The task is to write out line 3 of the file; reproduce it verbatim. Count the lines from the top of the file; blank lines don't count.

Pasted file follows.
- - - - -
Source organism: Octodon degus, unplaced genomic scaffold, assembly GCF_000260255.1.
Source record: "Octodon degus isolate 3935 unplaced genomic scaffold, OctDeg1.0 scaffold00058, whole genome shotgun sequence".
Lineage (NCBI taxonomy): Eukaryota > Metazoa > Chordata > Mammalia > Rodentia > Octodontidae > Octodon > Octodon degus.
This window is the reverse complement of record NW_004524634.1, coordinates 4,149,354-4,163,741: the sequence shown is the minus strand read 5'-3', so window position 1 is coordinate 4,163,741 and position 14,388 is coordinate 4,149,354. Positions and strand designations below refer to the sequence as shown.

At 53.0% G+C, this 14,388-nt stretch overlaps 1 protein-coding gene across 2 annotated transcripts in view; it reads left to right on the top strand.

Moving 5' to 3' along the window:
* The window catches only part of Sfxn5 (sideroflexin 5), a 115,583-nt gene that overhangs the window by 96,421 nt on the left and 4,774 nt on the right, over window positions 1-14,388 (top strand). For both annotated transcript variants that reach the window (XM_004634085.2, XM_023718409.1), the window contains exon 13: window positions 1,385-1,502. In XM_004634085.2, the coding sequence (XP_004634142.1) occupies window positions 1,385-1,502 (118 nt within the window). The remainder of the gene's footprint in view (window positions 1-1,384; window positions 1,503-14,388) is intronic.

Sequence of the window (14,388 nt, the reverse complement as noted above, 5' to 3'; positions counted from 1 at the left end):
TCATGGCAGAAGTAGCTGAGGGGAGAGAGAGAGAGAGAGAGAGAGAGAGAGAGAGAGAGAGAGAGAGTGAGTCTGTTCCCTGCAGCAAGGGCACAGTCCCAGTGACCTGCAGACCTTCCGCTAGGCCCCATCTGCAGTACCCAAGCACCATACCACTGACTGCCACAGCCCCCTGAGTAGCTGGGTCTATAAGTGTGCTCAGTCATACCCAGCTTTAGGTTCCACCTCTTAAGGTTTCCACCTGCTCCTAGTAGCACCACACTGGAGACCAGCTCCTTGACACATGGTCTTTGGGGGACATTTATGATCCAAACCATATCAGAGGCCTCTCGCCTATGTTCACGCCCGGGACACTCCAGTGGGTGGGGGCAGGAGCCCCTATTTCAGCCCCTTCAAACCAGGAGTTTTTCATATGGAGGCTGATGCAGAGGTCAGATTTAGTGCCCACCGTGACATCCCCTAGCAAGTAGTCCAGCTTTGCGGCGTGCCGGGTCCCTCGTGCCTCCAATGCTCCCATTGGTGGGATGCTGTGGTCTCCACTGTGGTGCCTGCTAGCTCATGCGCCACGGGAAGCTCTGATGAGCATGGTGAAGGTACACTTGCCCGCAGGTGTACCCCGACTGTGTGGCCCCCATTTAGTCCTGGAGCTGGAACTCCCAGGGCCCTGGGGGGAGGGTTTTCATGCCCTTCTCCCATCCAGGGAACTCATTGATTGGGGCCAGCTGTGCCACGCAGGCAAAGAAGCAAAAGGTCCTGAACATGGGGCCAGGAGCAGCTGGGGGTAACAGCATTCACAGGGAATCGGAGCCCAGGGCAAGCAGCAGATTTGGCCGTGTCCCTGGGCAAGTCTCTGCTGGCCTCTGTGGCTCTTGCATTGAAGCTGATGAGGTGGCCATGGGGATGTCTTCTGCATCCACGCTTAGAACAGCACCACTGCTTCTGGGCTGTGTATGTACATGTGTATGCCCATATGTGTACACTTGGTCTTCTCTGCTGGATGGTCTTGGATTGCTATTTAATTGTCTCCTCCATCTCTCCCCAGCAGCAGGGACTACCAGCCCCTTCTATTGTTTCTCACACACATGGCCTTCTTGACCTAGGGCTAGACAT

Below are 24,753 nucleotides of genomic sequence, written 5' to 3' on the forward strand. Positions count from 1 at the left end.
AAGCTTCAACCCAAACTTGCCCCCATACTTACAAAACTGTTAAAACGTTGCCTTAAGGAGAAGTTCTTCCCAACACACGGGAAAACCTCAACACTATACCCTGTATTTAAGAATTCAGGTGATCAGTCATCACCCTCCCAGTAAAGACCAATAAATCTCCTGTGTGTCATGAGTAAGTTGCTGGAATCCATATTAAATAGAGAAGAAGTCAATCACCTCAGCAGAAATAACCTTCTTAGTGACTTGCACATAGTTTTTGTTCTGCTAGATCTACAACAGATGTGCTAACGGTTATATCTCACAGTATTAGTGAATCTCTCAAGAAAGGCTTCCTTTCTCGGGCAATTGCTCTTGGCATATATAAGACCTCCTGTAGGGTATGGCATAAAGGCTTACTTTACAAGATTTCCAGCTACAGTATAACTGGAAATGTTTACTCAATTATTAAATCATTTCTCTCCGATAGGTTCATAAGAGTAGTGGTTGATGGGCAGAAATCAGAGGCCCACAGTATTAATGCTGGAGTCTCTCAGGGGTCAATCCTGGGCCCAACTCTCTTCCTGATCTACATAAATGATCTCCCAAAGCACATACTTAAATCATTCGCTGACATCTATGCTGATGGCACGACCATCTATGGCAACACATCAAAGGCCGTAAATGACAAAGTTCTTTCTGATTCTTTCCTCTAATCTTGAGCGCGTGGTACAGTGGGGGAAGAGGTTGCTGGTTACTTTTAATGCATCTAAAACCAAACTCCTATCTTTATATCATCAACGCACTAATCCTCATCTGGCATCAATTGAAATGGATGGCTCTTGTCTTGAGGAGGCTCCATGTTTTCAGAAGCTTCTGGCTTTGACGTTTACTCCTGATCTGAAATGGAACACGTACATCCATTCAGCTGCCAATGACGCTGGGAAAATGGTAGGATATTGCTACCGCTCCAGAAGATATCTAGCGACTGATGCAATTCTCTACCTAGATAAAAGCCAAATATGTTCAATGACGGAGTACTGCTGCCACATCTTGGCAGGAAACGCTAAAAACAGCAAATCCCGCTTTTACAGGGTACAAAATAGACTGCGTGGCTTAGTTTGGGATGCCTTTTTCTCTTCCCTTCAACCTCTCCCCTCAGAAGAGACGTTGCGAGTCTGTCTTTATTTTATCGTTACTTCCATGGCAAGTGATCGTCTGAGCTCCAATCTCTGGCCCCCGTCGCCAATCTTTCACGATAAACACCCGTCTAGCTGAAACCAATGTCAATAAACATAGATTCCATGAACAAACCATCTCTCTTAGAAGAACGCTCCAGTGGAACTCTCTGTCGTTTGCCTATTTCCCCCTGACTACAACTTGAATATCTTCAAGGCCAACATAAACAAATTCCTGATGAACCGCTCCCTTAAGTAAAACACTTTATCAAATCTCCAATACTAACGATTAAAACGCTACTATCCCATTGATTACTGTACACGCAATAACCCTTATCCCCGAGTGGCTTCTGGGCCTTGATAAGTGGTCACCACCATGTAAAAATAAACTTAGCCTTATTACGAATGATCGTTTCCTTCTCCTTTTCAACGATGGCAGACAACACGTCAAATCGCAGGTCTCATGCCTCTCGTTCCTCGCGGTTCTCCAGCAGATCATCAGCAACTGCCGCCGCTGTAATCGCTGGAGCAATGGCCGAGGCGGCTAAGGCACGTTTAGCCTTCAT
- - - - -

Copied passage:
Lineage (NCBI taxonomy): Eukaryota > Metazoa > Chordata > Mammalia > Rodentia > Octodontidae > Octodon > Octodon degus.